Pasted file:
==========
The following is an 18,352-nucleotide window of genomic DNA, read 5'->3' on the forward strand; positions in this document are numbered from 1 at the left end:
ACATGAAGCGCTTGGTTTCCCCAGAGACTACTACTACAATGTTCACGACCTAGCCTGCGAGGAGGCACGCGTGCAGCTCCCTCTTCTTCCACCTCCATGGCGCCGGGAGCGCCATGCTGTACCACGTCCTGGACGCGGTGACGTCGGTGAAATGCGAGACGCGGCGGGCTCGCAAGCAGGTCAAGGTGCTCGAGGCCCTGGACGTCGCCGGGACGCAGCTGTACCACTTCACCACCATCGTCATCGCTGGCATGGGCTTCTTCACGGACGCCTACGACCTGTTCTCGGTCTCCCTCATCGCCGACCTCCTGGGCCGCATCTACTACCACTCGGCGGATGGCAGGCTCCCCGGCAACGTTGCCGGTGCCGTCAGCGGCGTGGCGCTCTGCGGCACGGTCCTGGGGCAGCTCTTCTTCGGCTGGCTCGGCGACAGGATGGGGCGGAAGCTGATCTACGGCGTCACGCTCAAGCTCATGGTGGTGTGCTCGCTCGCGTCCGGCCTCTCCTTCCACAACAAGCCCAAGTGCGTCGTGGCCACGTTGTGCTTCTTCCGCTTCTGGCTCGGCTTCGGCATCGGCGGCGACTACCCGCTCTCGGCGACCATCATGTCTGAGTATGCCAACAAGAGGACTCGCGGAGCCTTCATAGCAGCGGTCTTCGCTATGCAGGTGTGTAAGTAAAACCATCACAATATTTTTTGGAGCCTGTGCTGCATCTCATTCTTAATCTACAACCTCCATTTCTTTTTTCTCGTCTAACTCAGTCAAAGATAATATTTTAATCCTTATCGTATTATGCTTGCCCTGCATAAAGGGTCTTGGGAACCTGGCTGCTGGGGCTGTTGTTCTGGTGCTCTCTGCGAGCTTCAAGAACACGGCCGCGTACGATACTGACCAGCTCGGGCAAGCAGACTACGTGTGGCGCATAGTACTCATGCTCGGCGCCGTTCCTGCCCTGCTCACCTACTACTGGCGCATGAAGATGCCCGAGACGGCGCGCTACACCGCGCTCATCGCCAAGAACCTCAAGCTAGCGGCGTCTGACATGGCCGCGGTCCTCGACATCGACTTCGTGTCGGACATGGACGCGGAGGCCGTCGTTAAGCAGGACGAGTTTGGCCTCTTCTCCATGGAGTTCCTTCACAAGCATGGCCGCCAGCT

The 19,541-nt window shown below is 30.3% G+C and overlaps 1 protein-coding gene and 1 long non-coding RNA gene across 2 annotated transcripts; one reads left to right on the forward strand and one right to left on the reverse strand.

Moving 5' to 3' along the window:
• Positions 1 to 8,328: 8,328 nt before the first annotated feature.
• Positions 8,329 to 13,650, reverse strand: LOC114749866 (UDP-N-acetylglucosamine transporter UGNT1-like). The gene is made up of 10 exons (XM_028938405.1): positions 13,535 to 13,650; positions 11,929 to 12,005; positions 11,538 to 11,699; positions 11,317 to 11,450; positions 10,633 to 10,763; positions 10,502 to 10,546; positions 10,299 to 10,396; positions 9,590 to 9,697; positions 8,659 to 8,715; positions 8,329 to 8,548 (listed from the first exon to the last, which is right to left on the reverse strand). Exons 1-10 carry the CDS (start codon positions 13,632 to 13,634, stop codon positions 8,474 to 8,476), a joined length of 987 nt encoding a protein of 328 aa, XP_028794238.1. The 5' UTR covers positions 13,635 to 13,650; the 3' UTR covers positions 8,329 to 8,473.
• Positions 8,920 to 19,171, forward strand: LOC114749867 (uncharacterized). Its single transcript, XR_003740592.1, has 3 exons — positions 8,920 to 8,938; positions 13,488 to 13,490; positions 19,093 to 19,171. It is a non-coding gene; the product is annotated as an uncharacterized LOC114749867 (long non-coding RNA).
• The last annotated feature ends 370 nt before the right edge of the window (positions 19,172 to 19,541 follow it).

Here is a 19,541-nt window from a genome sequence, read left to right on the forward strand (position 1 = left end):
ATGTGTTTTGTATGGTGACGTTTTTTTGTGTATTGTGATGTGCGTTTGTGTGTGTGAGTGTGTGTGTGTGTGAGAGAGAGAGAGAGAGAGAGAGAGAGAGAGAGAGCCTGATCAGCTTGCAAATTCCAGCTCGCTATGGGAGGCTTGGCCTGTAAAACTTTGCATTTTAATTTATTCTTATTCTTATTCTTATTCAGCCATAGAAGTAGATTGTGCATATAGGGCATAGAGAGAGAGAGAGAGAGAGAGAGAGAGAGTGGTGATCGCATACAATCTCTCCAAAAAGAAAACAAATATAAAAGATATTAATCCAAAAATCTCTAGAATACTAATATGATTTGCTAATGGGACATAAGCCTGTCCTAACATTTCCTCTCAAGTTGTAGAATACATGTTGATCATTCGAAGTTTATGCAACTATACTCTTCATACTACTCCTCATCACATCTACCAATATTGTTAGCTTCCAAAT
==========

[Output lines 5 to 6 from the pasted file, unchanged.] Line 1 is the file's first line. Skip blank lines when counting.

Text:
• Positions 1 to 8,328: 8,328 nt before the first annotated feature.
• Positions 8,329 to 13,650, reverse strand: LOC114749866 (UDP-N-acetylglucosamine transporter UGNT1-like). The gene is made up of 10 exons (XM_028938405.1): positions 13,535 to 13,650; positions 11,929 to 12,005; positions 11,538 to 11,699; positions 11,317 to 11,450; positions 10,633 to 10,763; positions 10,502 to 10,546; positions 10,299 to 10,396; positions 9,590 to 9,697; positions 8,659 to 8,715; positions 8,329 to 8,548 (listed from the first exon to the last, which is right to left on the reverse strand). Exons 1-10 carry the CDS (start codon positions 13,632 to 13,634, stop codon positions 8,474 to 8,476), a joined length of 987 nt encoding a protein of 328 aa, XP_028794238.1. The 5' UTR covers positions 13,635 to 13,650; the 3' UTR covers positions 8,329 to 8,473.